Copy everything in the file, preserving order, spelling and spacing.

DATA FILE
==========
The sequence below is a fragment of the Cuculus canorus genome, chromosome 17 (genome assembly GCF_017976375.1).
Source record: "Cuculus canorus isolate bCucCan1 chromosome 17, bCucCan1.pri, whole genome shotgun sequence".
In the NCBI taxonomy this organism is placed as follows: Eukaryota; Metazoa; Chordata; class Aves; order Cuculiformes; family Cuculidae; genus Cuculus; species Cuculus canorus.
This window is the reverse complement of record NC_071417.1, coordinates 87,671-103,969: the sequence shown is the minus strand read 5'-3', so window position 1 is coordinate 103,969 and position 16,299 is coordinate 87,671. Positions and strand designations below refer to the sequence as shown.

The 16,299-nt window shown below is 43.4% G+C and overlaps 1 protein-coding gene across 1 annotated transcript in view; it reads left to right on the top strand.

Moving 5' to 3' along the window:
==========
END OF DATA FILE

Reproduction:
The sequence below is a fragment of the Cuculus canorus genome, chromosome 17 (genome assembly GCF_017976375.1).
Source record: "Cuculus canorus isolate bCucCan1 chromosome 17, bCucCan1.pri, whole genome shotgun sequence".
In the NCBI taxonomy this organism is placed as follows: Eukaryota; Metazoa; Chordata; class Aves; order Cuculiformes; family Cuculidae; genus Cuculus; species Cuculus canorus.
This window is the reverse complement of record NC_071417.1, coordinates 87,671-103,969: the sequence shown is the minus strand read 5'-3', so window position 1 is coordinate 103,969 and position 16,299 is coordinate 87,671. Positions and strand designations below refer to the sequence as shown.

The 16,299-nt window shown below is 43.4% G+C and overlaps 1 protein-coding gene across 1 annotated transcript in view; it reads left to right on the top strand.

Moving 5' to 3' along the window: